At a public hearing on Tuesday night, June 5, officials from the Metro Nashville City Council outlined a proposed 2018–19 budget, which includes no money for teacher and school employee pay raises but continues tax giveaways to the rich.
Dozens of teachers and school workers lined up before the City Council to have their brief say on a budget that mandates serious cuts to school personnel, programs and free lunches. It will also eliminate a paltry 2.5 percent pay raise that was proposed for teachers.
“How can we proclaim to the world that we are such a smart and creative city when we spend between $3,000 and $4,000 a year less than the national average per public school student and $15,000 less than children in some private schools in Nashville?” one participant asked.
Nashville resident Marti Profitt told councilmembers she knew of schools where children would run to the bathroom between classes in hopes of getting the only stall with a door. She spoke of schools where children had classrooms without furniture and of one teacher’s pleas for chairs.
“She told me, ‘I’ve got 36 children and three are sitting on the floor,’” Profitt recalled. “Councilmembers, do you ever have to look for chairs?”
Nashville, Tennessee, which has been billed as the “It” city for its trendy restaurants, pubs and art galleries, is covered with corporate offices with lobbies that “feel like cathedrals,” Profitt added.
City and state officials have given away hundreds of millions of dollars in tax breaks, incentives and out-right grants to corporations to build those “cathedrals.” And they do not lack for chairs…. or doors on their bathroom stalls or toilet paper and paper towels like many schools.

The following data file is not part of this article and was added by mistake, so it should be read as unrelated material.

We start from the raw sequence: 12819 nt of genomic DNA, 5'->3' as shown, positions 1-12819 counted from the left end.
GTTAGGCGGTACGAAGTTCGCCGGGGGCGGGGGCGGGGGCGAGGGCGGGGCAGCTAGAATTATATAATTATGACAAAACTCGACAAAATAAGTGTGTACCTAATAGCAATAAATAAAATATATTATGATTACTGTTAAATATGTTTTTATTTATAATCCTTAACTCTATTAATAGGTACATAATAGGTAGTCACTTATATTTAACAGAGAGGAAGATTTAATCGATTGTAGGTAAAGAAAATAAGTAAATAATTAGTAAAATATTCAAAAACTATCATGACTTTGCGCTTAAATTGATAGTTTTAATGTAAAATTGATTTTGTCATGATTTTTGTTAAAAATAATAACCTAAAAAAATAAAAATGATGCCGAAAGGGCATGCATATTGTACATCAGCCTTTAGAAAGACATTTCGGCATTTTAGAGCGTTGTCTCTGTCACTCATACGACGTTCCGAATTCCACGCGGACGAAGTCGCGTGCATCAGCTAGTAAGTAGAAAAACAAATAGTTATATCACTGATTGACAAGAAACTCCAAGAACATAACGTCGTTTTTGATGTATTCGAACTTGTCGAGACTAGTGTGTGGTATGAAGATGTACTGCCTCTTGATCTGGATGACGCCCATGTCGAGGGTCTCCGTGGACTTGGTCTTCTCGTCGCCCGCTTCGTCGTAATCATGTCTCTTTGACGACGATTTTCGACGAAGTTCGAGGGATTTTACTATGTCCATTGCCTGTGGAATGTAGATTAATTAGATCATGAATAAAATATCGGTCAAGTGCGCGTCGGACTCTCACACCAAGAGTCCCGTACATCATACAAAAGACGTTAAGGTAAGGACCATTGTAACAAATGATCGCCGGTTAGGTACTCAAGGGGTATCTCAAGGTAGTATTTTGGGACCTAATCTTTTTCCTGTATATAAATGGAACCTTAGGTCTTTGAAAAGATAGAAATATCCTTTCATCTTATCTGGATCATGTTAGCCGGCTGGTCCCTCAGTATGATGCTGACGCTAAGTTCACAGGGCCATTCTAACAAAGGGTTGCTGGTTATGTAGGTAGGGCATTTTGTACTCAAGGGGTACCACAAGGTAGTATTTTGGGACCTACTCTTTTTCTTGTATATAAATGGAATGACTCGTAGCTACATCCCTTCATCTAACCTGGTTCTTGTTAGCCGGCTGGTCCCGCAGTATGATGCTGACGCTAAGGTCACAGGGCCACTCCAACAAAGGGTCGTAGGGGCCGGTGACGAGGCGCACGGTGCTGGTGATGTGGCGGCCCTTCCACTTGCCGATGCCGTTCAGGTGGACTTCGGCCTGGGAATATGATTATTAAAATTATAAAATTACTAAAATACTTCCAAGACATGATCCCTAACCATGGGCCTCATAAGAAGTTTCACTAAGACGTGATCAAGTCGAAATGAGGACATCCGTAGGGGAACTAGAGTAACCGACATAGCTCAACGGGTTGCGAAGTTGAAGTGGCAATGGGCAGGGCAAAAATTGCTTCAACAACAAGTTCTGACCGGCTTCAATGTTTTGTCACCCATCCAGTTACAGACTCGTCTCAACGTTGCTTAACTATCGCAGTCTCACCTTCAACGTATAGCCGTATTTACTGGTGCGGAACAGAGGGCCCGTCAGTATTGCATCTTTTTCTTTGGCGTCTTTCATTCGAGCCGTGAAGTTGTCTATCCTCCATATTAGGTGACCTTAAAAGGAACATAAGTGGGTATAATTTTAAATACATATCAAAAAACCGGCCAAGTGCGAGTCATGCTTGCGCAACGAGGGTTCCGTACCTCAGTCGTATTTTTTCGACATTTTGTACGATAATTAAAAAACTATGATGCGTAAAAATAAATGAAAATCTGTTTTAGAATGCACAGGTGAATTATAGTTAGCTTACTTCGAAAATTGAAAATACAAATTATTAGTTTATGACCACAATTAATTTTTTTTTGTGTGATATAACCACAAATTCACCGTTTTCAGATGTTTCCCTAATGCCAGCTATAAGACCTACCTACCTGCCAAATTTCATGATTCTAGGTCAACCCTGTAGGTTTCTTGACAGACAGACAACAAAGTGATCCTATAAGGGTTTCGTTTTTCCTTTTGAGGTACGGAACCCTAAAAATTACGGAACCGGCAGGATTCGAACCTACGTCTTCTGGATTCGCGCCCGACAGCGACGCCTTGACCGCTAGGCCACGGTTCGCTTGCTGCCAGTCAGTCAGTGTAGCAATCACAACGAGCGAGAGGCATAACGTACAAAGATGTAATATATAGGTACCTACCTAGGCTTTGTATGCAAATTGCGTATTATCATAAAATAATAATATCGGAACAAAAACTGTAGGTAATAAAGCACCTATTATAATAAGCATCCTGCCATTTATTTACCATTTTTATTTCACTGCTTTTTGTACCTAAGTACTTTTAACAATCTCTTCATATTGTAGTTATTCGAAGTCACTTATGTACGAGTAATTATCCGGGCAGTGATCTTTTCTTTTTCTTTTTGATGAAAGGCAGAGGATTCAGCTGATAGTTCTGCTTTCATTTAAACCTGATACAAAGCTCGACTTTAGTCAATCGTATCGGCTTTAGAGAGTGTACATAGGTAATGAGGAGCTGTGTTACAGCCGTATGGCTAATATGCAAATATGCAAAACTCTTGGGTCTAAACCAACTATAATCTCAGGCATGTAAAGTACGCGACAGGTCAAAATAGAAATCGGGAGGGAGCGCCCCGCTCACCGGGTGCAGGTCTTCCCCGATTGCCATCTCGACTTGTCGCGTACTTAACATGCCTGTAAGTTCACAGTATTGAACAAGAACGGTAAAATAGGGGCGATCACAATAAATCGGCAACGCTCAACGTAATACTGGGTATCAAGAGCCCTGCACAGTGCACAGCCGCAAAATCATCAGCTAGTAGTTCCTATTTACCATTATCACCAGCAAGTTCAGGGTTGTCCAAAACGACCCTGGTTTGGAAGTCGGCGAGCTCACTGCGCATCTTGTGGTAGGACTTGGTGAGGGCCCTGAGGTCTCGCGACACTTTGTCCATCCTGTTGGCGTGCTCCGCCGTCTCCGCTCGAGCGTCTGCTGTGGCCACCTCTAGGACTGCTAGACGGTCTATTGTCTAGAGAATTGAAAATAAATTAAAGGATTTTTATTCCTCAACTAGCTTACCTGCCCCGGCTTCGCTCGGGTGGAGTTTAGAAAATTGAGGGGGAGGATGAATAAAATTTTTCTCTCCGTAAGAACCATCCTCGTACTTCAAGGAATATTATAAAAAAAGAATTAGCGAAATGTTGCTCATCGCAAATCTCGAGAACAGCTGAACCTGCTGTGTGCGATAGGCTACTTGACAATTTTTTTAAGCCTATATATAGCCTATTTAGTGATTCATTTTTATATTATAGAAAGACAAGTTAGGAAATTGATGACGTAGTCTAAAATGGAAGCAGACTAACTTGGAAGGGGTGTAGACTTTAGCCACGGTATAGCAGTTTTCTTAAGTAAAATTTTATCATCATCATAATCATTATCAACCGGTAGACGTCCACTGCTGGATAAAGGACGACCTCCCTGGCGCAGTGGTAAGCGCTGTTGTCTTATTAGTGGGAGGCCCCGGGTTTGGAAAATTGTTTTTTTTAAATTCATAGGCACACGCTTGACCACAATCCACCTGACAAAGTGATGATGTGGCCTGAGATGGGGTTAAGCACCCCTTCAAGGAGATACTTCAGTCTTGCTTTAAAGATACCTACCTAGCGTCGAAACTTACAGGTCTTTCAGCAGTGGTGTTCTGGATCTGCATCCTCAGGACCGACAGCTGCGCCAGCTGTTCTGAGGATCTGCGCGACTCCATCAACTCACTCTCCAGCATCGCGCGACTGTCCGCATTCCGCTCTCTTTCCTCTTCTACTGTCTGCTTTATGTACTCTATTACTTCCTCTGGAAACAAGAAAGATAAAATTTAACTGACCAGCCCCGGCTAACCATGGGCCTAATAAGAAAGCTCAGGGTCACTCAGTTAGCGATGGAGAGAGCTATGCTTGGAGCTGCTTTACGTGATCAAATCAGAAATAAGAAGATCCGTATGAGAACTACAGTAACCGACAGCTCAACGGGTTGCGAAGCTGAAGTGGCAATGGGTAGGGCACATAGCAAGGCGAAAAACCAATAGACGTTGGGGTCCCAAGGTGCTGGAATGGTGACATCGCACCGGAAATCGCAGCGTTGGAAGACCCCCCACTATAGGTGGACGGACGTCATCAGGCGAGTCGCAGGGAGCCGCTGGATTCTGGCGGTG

One of the latest was a $1 million gift from the City Council to Hospital Corporation of America (HCA) to buy furniture for new offices despite the company making $2.1 billion in profits last year.
“Among the incentives Metro provided HCA to move three of its subsidiaries into a headquarters building downtown was $1 million for the company to buy office furniture,” CBS affiliate NewsChannel 5 reported recently. “But less was said about the $66 million incentive package Metro gave HCA to build the headquarters for three of its subsidiary companies.”
The furniture the city paid for with money that could have gone to the schools was a “premium wood finishes” table for $8,321.25, a “Guitar Pick Table” (Nashville is also known as “Music City”) for $4,190.18 and, for the executive lounge, a “Tuxedo Sofa” for $6,540.45.
Teachers across the United States and around the world have shown new energy and courage to fight back after decades of low wages and deterioration of public schools. Hundreds of thousands conducted statewide walkouts in West Virginia, Arizona, Kentucky, Oklahoma, North Carolina and the US territory of Puerto Rico.
One of the most common complaint wherever there was a teachers’ struggle was repeated at the City Council in Tennessee. “Teachers are in the only profession where you steal from home to bring to work,” one middle school teacher complained to the Council. “This is a common joke among teachers, but it is no longer funny.”
As the WSWS has previously reported, analysis of Census Bureau data in 2015 by the Brookings Institution revealed Nashville to be one of the most unequal cities in the nation. It ranked sixth out of the 50 largest metropolitan areas for income disparity.